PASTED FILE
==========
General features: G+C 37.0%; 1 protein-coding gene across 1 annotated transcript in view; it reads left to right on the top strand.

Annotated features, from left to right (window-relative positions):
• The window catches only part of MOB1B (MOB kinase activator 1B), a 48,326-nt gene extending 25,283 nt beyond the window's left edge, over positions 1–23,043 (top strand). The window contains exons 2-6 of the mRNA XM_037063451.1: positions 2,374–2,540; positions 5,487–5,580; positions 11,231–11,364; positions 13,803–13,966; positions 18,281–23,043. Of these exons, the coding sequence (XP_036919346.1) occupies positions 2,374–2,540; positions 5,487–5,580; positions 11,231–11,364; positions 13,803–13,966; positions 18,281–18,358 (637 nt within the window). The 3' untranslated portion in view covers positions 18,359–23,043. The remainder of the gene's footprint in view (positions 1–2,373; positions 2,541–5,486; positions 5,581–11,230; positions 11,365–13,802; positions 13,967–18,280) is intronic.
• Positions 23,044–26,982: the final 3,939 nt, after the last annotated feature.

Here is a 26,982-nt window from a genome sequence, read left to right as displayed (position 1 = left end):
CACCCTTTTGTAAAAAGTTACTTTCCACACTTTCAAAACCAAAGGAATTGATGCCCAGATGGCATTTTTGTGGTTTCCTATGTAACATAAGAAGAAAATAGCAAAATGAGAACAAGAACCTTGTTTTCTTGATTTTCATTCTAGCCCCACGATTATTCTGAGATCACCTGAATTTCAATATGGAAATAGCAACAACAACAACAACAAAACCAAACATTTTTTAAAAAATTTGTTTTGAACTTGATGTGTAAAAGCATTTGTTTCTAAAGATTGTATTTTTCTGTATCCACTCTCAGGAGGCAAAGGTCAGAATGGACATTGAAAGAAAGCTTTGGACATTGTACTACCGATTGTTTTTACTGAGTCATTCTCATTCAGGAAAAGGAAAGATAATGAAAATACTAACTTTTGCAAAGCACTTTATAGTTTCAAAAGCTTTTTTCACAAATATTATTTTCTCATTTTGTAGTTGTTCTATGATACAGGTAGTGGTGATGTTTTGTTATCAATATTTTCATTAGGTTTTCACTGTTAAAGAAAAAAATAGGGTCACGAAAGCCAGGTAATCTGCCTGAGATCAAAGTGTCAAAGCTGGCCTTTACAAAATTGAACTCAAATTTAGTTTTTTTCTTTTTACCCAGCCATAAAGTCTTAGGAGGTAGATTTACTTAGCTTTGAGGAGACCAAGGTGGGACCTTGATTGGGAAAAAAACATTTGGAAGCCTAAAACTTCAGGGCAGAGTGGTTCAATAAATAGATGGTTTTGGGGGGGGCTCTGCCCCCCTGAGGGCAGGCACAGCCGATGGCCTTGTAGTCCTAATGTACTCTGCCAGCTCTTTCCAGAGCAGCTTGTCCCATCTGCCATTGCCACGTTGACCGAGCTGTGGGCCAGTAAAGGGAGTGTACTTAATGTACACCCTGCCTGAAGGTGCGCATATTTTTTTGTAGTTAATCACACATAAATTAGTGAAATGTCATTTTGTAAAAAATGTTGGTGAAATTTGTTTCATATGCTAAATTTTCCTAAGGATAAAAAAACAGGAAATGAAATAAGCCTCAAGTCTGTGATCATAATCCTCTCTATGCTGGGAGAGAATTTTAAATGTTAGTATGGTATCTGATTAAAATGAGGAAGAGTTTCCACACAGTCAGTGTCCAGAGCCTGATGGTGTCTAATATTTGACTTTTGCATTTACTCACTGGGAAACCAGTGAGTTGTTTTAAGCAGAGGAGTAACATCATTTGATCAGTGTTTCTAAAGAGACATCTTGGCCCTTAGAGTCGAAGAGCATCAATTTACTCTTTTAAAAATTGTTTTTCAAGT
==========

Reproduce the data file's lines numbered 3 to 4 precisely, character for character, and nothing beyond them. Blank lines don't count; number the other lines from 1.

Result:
• The window catches only part of MOB1B (MOB kinase activator 1B), a 48,326-nt gene extending 25,283 nt beyond the window's left edge, over positions 1–23,043 (top strand). The window contains exons 2-6 of the mRNA XM_037063451.1: positions 2,374–2,540; positions 5,487–5,580; positions 11,231–11,364; positions 13,803–13,966; positions 18,281–23,043. Of these exons, the coding sequence (XP_036919346.1) occupies positions 2,374–2,540; positions 5,487–5,580; positions 11,231–11,364; positions 13,803–13,966; positions 18,281–18,358 (637 nt within the window). The 3' untranslated portion in view covers positions 18,359–23,043. The remainder of the gene's footprint in view (positions 1–2,373; positions 2,541–5,486; positions 5,581–11,230; positions 11,365–13,802; positions 13,967–18,280) is intronic.
• Positions 23,044–26,982: the final 3,939 nt, after the last annotated feature.